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North and South Korea exchange fire, two South Korean soldiers dead

by Jorge Hernandez on November 23, 2010

Two South Korean soldiers are dead after North and South Korea exchanged fire on Tuesday. The volley was in response to the North firing dozens of rounds of artillery into an island along their disputed maritime border, The New York Times reports.

Along with the two killed, 15 soldiers and three civilians were wounded. The attack occurred on South Korea’s Yeonpyeong Island around 2:30 in the afternoon. North Korea claims that South Korea initiated the hostilities, after firing into their area, however South Korean officials maintain they were just firing test shots.
The disputed island sits about 2 miles from the maritime boarder of the two nations, and is home to about 1,600 residents.

While tensions typically run high between the neighbors, this is the most serious interaction between the two in decades. North Korea has not been shy about its nuclear aspirations in recent years, and around 70,000 South Korean troops have been taking part in training drills that have been criticized by some as trying to provoke the North. The situation between the embattled nations has not been so volatile since This puts the two countries in precarious positions not seen since the Korean War ended in 1953.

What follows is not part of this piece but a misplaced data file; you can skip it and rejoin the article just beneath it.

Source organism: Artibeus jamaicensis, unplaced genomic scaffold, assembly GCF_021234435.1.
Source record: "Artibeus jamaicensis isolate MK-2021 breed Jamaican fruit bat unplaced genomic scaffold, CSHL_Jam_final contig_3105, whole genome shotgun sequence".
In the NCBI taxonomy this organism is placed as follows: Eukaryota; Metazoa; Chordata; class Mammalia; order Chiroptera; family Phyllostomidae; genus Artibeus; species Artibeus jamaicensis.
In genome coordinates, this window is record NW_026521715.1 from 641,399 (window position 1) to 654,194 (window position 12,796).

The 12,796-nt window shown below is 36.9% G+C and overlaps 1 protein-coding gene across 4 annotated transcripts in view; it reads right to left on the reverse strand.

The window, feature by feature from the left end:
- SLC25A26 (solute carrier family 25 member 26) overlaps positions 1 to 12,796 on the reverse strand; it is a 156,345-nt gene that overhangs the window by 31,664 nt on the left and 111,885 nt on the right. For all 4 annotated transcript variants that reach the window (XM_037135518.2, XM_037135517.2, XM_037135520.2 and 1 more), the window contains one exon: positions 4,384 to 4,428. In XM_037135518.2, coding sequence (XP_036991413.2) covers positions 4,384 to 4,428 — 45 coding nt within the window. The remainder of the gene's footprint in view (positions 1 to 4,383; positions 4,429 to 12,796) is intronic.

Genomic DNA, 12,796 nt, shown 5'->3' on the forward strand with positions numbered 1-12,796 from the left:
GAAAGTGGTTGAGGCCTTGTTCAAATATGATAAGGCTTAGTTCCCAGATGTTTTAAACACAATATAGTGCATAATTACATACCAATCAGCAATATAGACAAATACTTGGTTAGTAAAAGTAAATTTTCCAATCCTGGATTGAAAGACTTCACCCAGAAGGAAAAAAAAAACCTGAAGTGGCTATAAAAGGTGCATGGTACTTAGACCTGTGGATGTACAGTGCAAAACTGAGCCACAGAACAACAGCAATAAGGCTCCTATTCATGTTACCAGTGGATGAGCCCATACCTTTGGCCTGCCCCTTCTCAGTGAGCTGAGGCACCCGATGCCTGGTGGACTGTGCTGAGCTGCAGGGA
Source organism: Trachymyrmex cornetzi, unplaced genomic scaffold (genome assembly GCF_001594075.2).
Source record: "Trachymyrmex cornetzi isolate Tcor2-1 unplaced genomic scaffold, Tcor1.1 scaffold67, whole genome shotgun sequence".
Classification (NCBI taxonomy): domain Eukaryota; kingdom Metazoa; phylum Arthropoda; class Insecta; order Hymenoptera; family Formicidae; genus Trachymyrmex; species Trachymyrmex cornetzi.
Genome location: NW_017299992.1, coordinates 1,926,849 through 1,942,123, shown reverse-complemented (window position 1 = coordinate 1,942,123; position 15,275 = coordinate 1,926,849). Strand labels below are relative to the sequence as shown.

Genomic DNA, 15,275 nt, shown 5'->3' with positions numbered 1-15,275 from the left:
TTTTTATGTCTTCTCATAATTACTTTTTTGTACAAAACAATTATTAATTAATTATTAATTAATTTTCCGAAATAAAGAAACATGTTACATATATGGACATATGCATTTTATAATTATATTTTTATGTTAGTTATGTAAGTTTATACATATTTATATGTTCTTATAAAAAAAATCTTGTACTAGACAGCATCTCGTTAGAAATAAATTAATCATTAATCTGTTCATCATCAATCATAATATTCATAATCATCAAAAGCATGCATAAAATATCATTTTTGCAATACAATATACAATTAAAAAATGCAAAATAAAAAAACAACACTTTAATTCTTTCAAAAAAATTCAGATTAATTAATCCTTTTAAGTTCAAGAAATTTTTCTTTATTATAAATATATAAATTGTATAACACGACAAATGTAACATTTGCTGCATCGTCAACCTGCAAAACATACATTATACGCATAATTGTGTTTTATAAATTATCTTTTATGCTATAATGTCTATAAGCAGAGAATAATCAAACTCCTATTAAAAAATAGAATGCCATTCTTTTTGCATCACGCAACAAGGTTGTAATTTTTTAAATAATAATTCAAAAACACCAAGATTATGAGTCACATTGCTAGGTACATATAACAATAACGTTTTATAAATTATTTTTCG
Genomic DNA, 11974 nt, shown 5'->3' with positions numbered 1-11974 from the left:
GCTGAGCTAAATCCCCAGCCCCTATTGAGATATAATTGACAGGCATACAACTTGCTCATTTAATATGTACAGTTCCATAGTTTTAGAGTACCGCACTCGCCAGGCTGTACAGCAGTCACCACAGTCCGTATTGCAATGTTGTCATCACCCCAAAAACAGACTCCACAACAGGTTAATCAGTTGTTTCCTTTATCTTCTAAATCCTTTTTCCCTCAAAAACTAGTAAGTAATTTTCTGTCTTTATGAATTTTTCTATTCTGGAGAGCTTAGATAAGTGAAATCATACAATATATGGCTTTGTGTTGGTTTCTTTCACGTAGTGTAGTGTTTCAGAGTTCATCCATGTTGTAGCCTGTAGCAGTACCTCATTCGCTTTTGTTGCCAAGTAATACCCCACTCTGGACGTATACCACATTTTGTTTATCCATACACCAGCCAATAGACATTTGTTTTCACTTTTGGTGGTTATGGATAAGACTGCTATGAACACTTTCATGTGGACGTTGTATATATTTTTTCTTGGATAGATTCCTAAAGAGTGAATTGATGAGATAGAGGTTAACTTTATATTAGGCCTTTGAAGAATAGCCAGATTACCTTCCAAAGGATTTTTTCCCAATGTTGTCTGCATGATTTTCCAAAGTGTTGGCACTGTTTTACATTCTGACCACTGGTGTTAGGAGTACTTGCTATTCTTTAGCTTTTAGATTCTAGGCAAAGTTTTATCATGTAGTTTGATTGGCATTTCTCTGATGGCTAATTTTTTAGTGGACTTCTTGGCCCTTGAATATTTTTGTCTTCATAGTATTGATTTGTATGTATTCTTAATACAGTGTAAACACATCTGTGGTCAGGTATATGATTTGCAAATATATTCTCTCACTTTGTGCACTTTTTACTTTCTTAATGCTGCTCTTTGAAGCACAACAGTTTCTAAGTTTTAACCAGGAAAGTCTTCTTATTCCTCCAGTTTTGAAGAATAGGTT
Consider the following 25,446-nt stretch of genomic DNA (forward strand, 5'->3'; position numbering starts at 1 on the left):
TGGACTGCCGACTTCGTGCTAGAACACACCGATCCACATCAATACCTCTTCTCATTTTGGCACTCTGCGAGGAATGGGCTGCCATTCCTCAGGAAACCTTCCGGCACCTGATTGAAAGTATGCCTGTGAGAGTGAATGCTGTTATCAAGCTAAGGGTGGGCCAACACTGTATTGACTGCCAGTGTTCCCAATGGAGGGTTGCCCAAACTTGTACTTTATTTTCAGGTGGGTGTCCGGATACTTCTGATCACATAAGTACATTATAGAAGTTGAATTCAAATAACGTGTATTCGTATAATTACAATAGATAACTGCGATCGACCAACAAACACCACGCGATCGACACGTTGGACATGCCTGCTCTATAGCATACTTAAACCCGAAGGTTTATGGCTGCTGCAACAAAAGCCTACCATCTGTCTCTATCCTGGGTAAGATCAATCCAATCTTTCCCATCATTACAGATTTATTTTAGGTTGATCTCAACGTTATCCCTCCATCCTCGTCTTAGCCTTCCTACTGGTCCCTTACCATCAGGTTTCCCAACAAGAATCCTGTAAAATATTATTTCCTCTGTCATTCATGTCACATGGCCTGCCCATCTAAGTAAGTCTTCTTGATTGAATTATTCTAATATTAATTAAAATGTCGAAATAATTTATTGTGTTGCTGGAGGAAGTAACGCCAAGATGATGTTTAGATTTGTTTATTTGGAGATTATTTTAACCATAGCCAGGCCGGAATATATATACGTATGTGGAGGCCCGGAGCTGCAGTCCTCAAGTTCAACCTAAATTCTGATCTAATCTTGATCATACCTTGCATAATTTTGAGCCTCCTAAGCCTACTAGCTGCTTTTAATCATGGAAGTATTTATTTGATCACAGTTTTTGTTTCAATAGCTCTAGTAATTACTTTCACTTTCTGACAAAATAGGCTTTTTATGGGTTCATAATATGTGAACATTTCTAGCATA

"We will not in any way tolerate this," spokesman for South Korean president Lee Myung-bak, Hong Sang-pyo, told the news source after an emergency meeting. "Any further provocation will get an immediate and strong response and the South Korean military will strongly retaliate if there is anything further."

North Korea’s actions have earned wide condemnation from other leaders around the world. The White House affirmed in a statement that it is “firmly committed” to defending its South Korea and repudiated the actions of the North, the Guardian reports.

The skirmish also raised concern in nearby China, which has been joining in a call with other countries for North Korea to abandon its plans for a nuclear arsenal.
 

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